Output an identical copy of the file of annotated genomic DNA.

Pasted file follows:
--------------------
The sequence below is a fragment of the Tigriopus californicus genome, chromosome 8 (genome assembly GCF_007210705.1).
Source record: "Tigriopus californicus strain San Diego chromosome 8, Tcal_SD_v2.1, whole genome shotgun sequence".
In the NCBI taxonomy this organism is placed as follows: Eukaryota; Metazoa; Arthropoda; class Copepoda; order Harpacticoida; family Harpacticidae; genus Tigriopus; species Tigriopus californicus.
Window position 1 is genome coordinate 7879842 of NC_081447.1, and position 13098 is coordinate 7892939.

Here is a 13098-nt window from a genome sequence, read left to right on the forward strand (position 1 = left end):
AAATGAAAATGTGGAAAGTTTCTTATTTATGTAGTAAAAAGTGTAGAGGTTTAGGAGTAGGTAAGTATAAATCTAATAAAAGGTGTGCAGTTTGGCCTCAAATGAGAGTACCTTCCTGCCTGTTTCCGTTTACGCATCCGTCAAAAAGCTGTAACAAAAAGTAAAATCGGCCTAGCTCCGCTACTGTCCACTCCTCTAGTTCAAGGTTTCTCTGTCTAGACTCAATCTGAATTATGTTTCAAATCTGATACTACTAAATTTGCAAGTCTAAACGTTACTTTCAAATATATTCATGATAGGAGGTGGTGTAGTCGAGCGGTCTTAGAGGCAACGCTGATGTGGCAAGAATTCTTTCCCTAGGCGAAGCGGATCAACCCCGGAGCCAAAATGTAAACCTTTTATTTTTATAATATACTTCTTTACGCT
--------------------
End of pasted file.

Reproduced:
The sequence below is a fragment of the Tigriopus californicus genome, chromosome 8 (genome assembly GCF_007210705.1).
Source record: "Tigriopus californicus strain San Diego chromosome 8, Tcal_SD_v2.1, whole genome shotgun sequence".
In the NCBI taxonomy this organism is placed as follows: Eukaryota; Metazoa; Arthropoda; class Copepoda; order Harpacticoida; family Harpacticidae; genus Tigriopus; species Tigriopus californicus.
Window position 1 is genome coordinate 7879842 of NC_081447.1, and position 13098 is coordinate 7892939.

Here is a 13098-nt window from a genome sequence, read left to right on the forward strand (position 1 = left end):
AAATGAAAATGTGGAAAGTTTCTTATTTATGTAGTAAAAAGTGTAGAGGTTTAGGAGTAGGTAAGTATAAATCTAATAAAAGGTGTGCAGTTTGGCCTCAAATGAGAGTACCTTCCTGCCTGTTTCCGTTTACGCATCCGTCAAAAAGCTGTAACAAAAAGTAAAATCGGCCTAGCTCCGCTACTGTCCACTCCTCTAGTTCAAGGTTTCTCTGTCTAGACTCAATCTGAATTATGTTTCAAATCTGATACTACTAAATTTGCAAGTCTAAACGTTACTTTCAAATATATTCATGATAGGAGGTGGTGTAGTCGAGCGGTCTTAGAGGCAACGCTGATGTGGCAAGAATTCTTTCCCTAGGCGAAGCGGATCAACCCCGGAGCCAAAATGTAAACCTTTTATTTTTATAATATACTTCTTTACGCT